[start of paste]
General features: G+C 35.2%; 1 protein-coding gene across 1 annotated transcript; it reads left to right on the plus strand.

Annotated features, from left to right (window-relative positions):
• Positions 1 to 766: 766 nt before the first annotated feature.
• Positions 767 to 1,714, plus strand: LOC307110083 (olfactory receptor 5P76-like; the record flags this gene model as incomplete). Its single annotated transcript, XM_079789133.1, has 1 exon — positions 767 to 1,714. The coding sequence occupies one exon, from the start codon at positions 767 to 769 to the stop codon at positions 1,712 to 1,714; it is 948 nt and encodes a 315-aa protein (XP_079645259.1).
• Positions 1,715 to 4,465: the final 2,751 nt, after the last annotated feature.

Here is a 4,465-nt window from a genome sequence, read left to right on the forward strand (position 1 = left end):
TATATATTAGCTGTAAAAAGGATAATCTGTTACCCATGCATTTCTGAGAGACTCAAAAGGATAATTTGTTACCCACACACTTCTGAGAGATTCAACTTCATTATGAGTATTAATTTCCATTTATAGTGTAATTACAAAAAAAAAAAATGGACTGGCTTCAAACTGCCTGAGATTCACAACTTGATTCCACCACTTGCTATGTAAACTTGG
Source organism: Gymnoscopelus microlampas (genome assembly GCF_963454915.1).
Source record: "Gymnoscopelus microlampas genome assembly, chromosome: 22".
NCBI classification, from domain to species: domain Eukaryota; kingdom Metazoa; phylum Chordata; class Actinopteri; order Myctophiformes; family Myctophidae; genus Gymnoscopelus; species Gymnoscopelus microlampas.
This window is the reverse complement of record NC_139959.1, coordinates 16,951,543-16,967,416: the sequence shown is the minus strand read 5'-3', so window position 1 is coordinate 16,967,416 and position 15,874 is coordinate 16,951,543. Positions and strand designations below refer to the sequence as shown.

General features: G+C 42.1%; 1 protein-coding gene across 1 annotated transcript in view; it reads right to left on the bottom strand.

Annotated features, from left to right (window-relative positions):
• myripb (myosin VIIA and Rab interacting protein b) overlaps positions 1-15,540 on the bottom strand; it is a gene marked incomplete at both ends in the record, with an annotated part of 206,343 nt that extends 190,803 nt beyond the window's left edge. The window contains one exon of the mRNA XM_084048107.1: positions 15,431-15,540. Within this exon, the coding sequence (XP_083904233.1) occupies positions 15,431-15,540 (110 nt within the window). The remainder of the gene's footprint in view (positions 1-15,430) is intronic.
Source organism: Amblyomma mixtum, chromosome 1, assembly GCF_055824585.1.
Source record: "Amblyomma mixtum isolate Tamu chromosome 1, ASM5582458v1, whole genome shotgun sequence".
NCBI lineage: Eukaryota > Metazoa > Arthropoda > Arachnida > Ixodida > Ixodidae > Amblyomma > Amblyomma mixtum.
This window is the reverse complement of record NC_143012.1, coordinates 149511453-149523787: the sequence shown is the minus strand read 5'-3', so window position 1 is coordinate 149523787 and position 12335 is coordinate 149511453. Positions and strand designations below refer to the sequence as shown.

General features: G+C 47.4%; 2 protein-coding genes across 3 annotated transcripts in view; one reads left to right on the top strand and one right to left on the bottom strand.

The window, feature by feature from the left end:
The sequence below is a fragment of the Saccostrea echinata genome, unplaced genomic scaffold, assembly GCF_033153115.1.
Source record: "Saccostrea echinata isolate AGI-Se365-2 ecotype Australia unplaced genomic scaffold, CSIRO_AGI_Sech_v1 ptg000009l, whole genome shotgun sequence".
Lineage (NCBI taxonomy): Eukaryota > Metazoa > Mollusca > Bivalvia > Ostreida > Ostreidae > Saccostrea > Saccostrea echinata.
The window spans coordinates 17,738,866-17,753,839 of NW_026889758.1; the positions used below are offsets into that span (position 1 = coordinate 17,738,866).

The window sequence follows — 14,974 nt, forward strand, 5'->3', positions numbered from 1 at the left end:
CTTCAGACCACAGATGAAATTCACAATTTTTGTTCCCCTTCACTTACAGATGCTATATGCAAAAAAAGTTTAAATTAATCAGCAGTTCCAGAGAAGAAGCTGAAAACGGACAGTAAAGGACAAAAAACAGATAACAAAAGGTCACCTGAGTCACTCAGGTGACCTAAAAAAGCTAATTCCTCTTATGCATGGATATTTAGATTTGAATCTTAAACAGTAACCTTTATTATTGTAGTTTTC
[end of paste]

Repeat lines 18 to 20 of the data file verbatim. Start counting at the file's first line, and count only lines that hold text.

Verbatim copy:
This window is the reverse complement of record NC_143012.1, coordinates 149511453-149523787: the sequence shown is the minus strand read 5'-3', so window position 1 is coordinate 149523787 and position 12335 is coordinate 149511453. Positions and strand designations below refer to the sequence as shown.

General features: G+C 47.4%; 2 protein-coding genes across 3 annotated transcripts in view; one reads left to right on the top strand and one right to left on the bottom strand.

The window, feature by feature from the left end: